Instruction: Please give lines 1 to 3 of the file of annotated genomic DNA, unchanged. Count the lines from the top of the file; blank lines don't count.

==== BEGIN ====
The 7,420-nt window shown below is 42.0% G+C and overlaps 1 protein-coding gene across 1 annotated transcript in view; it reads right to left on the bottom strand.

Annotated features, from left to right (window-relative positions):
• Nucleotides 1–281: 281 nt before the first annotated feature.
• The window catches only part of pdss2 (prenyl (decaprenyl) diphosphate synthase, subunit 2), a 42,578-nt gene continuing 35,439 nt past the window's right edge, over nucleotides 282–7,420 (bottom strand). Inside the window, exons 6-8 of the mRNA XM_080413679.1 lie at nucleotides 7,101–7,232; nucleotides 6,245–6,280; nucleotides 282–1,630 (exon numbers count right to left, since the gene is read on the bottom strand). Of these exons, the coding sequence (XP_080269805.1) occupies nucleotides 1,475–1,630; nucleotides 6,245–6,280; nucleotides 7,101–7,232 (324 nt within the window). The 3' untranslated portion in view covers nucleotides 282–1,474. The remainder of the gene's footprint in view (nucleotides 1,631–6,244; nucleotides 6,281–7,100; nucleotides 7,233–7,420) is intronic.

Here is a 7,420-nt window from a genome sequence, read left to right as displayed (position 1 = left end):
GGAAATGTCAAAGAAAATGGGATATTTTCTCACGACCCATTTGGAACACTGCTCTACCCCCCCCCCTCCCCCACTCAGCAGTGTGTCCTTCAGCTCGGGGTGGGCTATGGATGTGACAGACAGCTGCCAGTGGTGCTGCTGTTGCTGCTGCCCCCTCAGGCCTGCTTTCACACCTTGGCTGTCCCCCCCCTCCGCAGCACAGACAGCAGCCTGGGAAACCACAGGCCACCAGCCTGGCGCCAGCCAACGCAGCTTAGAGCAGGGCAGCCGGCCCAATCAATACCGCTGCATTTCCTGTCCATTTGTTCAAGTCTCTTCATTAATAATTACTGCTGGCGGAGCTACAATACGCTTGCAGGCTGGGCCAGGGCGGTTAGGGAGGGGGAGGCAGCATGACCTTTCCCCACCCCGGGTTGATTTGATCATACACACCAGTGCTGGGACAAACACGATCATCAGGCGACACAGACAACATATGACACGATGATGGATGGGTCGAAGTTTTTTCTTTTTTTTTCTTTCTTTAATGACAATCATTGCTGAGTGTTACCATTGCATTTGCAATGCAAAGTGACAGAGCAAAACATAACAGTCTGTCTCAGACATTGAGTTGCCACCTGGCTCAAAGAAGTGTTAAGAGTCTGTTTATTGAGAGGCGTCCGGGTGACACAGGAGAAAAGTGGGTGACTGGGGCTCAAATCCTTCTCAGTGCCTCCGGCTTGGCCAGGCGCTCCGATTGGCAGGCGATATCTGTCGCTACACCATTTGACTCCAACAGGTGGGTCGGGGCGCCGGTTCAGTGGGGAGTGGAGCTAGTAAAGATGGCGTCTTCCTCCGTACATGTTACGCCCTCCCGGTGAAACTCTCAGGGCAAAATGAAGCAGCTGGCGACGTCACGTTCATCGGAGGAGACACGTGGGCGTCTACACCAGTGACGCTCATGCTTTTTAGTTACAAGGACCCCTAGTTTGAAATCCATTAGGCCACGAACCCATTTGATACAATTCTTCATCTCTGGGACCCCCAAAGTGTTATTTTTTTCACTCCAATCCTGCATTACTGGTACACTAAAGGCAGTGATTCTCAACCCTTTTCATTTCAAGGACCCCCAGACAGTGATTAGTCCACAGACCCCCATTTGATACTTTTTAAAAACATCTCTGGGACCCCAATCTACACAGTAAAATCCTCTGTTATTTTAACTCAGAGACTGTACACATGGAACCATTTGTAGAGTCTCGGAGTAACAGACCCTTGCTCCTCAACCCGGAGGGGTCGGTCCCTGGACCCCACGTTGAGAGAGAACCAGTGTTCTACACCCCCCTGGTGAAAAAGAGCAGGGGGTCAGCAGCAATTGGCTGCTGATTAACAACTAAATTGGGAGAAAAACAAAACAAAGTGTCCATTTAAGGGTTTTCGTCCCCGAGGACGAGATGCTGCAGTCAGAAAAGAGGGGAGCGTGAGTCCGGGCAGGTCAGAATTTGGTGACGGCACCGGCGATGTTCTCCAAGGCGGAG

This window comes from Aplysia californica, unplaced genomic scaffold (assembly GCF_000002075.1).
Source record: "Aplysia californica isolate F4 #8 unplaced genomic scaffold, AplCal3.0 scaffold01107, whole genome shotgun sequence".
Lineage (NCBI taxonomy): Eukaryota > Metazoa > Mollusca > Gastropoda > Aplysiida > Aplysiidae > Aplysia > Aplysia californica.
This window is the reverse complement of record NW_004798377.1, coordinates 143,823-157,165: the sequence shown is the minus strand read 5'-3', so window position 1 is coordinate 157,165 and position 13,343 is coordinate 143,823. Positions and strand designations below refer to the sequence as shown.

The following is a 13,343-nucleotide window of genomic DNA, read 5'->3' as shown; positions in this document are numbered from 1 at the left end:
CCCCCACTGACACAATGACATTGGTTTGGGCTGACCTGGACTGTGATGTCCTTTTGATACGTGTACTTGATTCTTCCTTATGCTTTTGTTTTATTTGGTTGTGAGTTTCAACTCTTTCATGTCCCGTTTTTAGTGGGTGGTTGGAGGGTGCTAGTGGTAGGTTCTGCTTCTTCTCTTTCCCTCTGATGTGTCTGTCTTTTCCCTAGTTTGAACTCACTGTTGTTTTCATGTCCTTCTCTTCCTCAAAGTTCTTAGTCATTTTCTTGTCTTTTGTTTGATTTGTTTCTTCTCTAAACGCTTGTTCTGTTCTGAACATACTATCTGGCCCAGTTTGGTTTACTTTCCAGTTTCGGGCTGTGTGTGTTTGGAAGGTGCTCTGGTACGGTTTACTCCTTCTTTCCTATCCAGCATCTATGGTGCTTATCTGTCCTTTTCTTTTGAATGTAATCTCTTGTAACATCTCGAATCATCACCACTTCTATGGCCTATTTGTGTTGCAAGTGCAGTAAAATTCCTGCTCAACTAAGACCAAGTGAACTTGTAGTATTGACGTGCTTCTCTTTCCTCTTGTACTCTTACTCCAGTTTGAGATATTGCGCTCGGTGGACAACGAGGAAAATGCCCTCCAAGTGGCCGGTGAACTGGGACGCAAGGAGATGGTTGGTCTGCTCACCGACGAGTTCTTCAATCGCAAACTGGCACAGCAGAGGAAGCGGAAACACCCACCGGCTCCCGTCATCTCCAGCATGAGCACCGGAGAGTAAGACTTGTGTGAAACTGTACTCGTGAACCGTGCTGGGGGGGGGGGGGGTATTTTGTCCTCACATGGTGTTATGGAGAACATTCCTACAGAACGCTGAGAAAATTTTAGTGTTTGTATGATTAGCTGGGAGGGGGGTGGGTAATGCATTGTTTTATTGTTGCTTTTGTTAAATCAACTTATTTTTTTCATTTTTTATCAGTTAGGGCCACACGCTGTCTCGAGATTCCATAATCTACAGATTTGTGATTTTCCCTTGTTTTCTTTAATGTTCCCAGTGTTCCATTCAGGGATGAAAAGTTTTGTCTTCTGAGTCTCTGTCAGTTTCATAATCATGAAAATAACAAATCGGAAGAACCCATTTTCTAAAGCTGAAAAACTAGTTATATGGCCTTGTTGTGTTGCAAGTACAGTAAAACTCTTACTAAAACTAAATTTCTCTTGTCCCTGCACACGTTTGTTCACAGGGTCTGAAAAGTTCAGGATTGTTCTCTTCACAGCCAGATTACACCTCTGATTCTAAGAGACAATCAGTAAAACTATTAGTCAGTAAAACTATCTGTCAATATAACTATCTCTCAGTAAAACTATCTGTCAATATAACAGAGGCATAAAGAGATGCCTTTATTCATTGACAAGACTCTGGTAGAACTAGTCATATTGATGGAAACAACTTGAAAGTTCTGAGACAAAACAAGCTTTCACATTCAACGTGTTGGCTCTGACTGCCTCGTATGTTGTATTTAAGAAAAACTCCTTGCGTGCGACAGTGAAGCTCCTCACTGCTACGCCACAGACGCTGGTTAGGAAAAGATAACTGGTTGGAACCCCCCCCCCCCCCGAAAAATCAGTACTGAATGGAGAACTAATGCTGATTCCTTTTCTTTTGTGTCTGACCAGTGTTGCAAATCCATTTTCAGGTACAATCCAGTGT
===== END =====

The 7,420-nt window shown below is 42.0% G+C and overlaps 1 protein-coding gene across 1 annotated transcript in view; it reads right to left on the bottom strand.

Annotated features, from left to right (window-relative positions):
• Nucleotides 1–281: 281 nt before the first annotated feature.